Alma 42:21-24 (#262)
Why is Alma 42:23 such a “tender” and “hopeful” verse?
21 And if there was no law given, if men sinned what could justice do, or mercy either, for they would have no claim upon the creature?
22 But there is a law given, and a punishment affixed, and a repentance granted; which repentance, mercy claimeth; otherwise, justice claimeth the creature and executeth the law, and the law inflicteth the punishment; if not so, the works of justice would be destroyed, and God would cease to be God.
23 But God ceaseth not to be God, and mercy claimeth the penitent, and mercy cometh because of the atonement; and the atonement bringeth to pass the resurrection of the dead; and the resurrection of the dead bringeth back men into the presence of God; and thus they are restored into his presence, to be judged according to their works, according to the law and justice.
24 For behold, justice exerciseth all his demands, and also mercy claimeth all which is her own; and thus, none but the truly penitent are saved.
All of us have made wrong turns along the way. I believe the kind and merciful God, whose children we are, will judge us as lightly as He can for the wrongs that we have done and give us the maximum blessing for the good that we do…
Of vital importance is resolving transgression, experiencing the healing process which comes of repentance. As President Kimball reminds us: “The principle of repentance—of rising again whenever we fall, brushing ourselves off, and setting off again on that upward trail—is the basis for our hope. It is through repentance that the Lord Jesus Christ can work his healing miracle, infusing us with strength when we are weak, health when we are sick, hope when we are downhearted, love when we feel empty, and understanding when we search for truth.”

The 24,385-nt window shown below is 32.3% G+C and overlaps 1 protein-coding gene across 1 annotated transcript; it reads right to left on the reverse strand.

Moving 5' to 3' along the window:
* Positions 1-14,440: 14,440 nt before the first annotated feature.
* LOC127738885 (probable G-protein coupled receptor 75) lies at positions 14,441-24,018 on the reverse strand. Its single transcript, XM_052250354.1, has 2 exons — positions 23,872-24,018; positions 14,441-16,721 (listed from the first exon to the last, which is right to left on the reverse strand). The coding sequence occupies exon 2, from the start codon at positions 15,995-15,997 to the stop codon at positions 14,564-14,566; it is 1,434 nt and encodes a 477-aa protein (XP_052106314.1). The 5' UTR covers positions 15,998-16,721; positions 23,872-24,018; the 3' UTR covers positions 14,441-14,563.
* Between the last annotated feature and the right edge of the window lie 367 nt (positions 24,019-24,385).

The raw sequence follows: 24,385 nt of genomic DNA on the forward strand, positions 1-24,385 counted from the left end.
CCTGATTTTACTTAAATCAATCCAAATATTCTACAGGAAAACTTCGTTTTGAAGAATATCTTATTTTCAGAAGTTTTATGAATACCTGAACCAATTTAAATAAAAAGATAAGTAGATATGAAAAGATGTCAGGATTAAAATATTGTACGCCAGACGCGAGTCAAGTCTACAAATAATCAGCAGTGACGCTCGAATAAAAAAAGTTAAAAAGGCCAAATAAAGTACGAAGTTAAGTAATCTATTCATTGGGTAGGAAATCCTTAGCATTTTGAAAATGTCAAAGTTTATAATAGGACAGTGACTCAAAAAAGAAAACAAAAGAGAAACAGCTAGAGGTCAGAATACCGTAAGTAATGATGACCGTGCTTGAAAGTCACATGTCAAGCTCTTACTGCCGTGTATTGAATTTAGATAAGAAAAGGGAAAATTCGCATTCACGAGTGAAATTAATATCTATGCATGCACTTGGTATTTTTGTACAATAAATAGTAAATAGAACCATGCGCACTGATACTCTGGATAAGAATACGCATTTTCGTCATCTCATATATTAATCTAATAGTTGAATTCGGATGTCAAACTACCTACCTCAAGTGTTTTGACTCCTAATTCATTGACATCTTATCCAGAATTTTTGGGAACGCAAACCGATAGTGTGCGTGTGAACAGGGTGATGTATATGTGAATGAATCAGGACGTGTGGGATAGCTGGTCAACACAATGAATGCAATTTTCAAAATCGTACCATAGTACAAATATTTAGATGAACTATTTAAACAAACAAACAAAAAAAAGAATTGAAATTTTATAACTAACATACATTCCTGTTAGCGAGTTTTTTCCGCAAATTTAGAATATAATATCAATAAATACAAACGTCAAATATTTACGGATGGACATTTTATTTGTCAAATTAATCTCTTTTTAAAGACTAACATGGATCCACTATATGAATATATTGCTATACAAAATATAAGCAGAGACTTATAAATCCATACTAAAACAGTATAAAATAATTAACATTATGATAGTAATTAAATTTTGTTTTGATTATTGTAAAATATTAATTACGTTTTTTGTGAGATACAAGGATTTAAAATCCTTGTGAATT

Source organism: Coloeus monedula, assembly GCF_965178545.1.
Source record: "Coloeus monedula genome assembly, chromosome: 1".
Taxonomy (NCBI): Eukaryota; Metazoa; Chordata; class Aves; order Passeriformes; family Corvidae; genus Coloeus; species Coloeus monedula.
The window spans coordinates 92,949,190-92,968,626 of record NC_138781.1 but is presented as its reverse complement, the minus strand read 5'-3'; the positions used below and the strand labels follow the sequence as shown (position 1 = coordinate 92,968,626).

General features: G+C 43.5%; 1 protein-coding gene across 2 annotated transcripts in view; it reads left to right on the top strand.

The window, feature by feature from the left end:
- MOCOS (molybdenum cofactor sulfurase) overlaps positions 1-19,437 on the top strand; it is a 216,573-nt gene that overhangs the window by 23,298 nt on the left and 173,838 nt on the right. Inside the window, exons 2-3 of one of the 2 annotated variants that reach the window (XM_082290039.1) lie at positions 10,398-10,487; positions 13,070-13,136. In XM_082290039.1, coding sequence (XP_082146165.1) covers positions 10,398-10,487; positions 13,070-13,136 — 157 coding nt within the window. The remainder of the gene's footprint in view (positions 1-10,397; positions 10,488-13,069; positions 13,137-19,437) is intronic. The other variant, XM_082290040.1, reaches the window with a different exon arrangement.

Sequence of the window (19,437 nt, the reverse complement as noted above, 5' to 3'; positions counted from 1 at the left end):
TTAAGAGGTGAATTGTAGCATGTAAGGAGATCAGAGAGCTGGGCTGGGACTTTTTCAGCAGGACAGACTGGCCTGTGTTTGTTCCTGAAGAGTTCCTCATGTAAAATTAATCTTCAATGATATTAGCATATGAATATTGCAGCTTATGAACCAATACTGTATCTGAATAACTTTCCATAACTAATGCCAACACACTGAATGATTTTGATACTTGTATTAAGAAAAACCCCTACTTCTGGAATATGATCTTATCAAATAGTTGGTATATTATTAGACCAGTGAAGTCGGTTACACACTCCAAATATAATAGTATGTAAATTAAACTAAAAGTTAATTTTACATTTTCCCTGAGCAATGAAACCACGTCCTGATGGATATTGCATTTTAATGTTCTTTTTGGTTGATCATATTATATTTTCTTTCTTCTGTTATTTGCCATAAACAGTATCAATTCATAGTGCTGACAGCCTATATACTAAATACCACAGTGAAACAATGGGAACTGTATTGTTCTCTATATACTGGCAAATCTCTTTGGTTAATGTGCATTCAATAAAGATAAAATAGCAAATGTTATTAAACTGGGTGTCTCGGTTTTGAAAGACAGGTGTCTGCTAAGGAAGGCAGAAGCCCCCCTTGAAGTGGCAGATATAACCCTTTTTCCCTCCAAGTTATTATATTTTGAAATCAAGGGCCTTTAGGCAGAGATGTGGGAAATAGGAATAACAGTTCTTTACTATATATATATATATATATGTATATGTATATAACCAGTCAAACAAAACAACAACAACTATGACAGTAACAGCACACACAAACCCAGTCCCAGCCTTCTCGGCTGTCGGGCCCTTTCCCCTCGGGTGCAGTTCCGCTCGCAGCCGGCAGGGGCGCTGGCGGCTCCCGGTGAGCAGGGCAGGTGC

One of the tender stories of the Book of Mormon takes place when Alma speaks to his son Corianton, who has fallen into transgression while on a mission to the Zoramites. As he counsels him to forsake his sin and turn again to the Lord, he learns that Corianton is worried about what will happen to him in the Resurrection. There follows a detailed treatment of the probationary state of this life, of justice versus mercy, and God’s plan for our happiness in the hereafter, culminating in [the verse found in Alma 42:23].
President James E. Faust